Re: Here is a Game of "Prints"

#91
Print "A"
Saint Michael

Franconian(?) 1450-70
Associated with the S.*807c series of saints by Schreiber, but it is artistically and technically so much superior that it seemed best to describe it separately. The S.*807c series is described as among the crudest woodcuts of the 15th c., but still precious because only one of them exists in a second impression. The workmanship in the series reveals several designers, and it is possible that in some cases, designer and engraver were one and the same, but that the series was produced by several hands. Determining the origin of these prints has proven difficult. (He cites technical similarities in conflict with iconographic contradictions.)

Print "B"
Saint Michael

Upper Rhine or Bodensee, ca. 1430-40
On the Day of Judgment the task of weighing the souls of the resurrected dead falls to Michael. In our woodcut, a demon attempts to offset the balance in favor of the devil, perhaps unsuccessfully thanks to the cross and staff which the archangel bears. The archangels were Old Testament figures who supported the throne of God and served as the chief angels of Heaven. Among them were Raphael, Gabriel, Uriel and Michael.

This handsome print was one of a group of important woodcuts that were copied throughout southern Germany and Austria. (By similarities in style and rendering details, he associates it with the same workshop as the Buxheim St. Christopher. He then goes on to list several other associated prints, and describes several speculative theories on their possible groupings and origins.)
I am not a cannibal.

Re: Here is a Game of "Prints"

#93
debra wrote:Ok. Good.

So I wonder how Tarot ends up with a Justice that looks like Michael and a Judgement that doesn't.
Angel with horn, resurrection, michael - the image here shows the relationship with the 'b' ordering:

http://lent.goarch.org/judgement/learn/ ... gement.jpg
Immature poets imitate; mature poets steal; bad poets deface what they take, and good poets make it into something better, or at least something different.
T. S. Eliot

Re: Here is a Game of "Prints"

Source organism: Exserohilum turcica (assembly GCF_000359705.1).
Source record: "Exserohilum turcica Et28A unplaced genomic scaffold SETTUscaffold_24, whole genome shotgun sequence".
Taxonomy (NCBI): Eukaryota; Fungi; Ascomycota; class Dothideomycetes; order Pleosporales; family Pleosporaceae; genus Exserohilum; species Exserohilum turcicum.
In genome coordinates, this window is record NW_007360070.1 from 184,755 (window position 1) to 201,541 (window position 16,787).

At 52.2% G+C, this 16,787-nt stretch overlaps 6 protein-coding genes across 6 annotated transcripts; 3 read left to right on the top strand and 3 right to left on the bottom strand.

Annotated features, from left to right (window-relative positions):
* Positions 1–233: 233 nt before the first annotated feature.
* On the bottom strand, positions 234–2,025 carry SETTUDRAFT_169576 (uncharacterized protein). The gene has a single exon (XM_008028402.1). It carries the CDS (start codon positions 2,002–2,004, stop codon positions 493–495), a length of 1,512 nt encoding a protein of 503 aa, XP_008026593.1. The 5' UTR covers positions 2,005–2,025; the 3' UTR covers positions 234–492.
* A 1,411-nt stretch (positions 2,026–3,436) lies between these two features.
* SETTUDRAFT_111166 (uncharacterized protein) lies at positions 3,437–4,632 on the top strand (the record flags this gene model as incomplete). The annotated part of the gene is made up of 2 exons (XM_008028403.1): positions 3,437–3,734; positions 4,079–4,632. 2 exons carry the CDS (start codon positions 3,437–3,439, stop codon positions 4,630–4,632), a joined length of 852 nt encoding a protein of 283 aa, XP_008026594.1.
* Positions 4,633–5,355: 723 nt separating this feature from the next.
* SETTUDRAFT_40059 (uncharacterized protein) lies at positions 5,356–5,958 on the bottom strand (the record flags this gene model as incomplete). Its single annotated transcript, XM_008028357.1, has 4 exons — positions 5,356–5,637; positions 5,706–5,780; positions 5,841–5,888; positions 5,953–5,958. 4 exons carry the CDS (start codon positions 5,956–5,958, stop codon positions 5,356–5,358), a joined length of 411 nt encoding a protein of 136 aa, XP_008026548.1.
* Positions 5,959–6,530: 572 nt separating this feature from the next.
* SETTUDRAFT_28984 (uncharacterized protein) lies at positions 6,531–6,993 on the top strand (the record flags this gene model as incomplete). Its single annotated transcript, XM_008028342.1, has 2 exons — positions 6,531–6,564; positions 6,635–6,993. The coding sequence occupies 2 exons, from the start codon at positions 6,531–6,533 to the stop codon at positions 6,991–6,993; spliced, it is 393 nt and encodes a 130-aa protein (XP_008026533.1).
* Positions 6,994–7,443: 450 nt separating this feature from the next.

#95
debra wrote:Ok. So the "last judgement" card is not the actual judgement at all--it's the "wake up, time to stand in line get weighed" card.
- on one of the early painted cards 'stand up for judgement' is written on the card if I recall right...
Immature poets imitate; mature poets steal; bad poets deface what they take, and good poets make it into something better, or at least something different.
T. S. Eliot

Game of "Prints"-- Intermedio

#96
INTERMEDIO

This past round was more or less the midpoint of the game, so it is time for a brief interlude.

While we wait, here is a picture of some now-dead people playing a game a long time ago.
They didn't have the internet, so they had to play face-to-face.
Things are different now.

This is just a picture scratched on a dish, so it is not part of our game.
This here one is just for looking at. Randomly. While we wait for the game to proceed.

I guess you will just have to imagine the music.
(Or, if you lack imagination, search for "Lee Perry Mad Man Dubwise")
=p~

I'll try to get the next print hung up in a few days.
I have to re-shoot some things.
plate.jpg
I am not a cannibal.

Re: Here is a Game of "Prints"

#99
It's just a glazed earthenware plate.
Circa 1450, Northern Italian. (Possibly Ferrara?)

The now-dead people used to eat snacks from it while they played their game.
There is no evidence of anything else.
=p~

But this is a print game, not a plate game, so it doesn't matter.
I am not a cannibal.

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